With a rising refugee population, a camp at risk of disease
UNICEF Regional Health Advisor Mahendra Sheth visits a UNICEF vaccination campaign in a camp for Syrian refugees in Iraq.
DOMIZ, Iraq, 22 May 2013 – The Domiz refugee camp, which sits about 60 kilometres from the Syrian border amidst an imposing mountain landscape, was originally built to accommodate 22,000 people. Today it is home to around 40,000 Syrian refugees.
I came to the camp to see first-hand the conditions hundreds of families are living in and to see what UNICEF can do to help improve them.
Water, sanitation and hygiene facilities on the site are far from adequate, increasing the risk the camp could become fertile ground for the spread of disease.
In order to prevent the outbreak of measles and other communicable diseases, UNICEF recently stepped up its vaccination campaigns in Domiz and all across the region. By the time of my visit, 19,300 refugees in Domiz from the age of 6 months to 30 years had been vaccinated against measles.
With no end in sight to the Syrian crisis, more and more refugees will cross the borders into neighbouring countries. Many of them will be unimmunized as a result of the breakdown in health services in the Syrian Arab Republic. This not only increases their own risk of infection, but also puts host communities and camp populations at risk, especially the children. Given the high level of vulnerability in Iraq, immunization efforts by UNICEF and its partners across the region are crucial to ensure that children stay safe from deadly diseases.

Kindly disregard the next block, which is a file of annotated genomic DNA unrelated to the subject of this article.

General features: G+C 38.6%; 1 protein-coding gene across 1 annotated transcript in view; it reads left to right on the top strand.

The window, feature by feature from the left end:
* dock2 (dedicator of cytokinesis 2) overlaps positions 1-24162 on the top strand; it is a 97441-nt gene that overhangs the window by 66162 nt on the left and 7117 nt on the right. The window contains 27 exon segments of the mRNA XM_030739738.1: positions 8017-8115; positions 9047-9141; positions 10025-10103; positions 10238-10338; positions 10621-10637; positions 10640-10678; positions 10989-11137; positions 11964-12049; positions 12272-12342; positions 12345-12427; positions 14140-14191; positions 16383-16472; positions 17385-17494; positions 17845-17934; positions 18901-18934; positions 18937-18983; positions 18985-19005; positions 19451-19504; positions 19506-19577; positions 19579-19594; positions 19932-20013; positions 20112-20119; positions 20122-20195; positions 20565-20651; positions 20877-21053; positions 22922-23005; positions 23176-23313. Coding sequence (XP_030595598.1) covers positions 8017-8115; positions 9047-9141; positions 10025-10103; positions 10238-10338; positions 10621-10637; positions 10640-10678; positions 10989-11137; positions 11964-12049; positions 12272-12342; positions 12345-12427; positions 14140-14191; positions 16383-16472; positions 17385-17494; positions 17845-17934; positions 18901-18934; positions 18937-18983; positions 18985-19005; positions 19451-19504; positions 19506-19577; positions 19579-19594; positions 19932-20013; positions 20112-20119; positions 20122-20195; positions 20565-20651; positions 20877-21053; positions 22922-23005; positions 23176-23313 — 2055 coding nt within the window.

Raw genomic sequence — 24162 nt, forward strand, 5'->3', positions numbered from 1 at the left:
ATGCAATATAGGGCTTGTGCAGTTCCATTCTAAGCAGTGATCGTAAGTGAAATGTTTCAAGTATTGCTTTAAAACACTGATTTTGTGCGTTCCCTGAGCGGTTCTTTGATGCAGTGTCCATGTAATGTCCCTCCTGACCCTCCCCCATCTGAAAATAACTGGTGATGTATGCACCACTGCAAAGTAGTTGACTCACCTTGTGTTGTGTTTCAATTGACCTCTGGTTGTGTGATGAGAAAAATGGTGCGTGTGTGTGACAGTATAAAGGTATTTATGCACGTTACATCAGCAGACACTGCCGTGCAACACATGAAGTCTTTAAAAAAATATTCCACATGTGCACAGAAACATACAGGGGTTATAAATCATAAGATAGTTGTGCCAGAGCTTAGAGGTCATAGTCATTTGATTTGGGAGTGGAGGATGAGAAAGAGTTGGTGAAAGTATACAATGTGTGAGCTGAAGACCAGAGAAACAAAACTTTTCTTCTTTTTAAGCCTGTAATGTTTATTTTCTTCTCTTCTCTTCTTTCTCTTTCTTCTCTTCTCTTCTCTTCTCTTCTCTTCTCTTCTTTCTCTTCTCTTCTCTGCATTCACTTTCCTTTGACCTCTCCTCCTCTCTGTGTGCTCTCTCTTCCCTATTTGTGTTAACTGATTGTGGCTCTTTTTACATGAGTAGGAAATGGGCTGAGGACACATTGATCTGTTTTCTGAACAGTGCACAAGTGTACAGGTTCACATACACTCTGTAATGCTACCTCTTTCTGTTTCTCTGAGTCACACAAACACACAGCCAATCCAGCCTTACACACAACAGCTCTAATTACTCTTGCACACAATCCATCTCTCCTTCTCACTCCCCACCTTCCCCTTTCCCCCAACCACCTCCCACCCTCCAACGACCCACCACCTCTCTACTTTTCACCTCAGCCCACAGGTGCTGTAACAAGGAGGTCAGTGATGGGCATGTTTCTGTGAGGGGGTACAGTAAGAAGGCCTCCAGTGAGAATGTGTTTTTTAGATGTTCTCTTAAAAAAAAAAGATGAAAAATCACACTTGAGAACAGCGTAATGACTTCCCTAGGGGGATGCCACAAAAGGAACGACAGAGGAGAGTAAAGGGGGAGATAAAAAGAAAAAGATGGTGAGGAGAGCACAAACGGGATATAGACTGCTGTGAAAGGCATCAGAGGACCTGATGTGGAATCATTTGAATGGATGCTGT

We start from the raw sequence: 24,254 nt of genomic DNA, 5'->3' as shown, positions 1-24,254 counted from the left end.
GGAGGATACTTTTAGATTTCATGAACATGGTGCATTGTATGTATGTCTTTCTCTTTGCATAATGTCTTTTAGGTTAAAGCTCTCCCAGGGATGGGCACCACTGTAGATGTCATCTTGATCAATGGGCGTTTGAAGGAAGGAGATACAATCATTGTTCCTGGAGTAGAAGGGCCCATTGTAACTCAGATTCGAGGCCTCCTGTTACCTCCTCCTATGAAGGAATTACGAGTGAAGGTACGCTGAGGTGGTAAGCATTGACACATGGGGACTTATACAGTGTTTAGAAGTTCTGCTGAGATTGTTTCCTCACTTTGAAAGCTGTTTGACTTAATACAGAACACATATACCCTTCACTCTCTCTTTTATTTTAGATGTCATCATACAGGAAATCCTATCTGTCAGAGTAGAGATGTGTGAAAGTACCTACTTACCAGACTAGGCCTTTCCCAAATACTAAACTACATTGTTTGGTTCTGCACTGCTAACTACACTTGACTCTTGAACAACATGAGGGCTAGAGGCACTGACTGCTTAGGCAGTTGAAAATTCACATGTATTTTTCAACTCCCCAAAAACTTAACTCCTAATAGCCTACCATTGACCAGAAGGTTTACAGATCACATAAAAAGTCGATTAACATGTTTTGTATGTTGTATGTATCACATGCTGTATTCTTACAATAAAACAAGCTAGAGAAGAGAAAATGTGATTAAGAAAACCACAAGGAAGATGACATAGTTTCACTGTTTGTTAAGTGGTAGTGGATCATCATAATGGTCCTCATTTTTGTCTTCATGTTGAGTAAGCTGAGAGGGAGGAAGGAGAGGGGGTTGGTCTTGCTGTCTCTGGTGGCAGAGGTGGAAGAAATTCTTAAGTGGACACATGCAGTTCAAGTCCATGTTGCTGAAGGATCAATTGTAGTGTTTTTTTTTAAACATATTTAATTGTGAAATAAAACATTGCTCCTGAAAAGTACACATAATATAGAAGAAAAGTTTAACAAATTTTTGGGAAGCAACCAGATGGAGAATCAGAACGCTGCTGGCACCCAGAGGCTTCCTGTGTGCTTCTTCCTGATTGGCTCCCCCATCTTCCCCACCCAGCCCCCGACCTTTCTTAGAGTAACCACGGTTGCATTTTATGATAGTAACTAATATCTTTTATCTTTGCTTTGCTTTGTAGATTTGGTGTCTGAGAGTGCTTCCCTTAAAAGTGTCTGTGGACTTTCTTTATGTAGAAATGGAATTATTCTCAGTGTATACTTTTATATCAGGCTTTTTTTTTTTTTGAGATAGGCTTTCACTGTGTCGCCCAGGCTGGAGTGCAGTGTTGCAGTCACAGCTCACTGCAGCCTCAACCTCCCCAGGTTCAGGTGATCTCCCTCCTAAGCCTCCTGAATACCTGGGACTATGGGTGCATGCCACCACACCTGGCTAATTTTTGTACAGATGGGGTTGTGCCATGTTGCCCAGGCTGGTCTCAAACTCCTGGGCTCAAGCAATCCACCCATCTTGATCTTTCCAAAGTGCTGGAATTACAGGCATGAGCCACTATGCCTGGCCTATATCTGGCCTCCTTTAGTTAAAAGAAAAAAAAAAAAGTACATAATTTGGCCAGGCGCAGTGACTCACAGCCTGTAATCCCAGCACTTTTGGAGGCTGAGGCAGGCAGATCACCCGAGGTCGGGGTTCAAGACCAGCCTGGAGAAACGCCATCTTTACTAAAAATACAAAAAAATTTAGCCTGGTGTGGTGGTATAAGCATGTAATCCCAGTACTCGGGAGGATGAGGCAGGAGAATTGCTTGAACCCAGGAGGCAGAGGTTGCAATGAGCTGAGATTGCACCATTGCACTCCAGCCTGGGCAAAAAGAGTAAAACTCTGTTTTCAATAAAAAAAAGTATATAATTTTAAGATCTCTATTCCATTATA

In terms of basic health services, Iraq has long been among the region’s most problematic cases, with dangerously high rates of neonatal mortality and one of the lowest vaccination coverage rates. The situation is aggravated further by the continued displacement of 1.2 million Iraqi people caused by unrest within the country.
With more than 150,000 Syrian refugees seeking sanctuary in host communities and camps along the border, assistance by international agencies such as UNICEF is needed more than ever. The current vaccination campaign is a good example of how UNICEF is stepping up its efforts to help.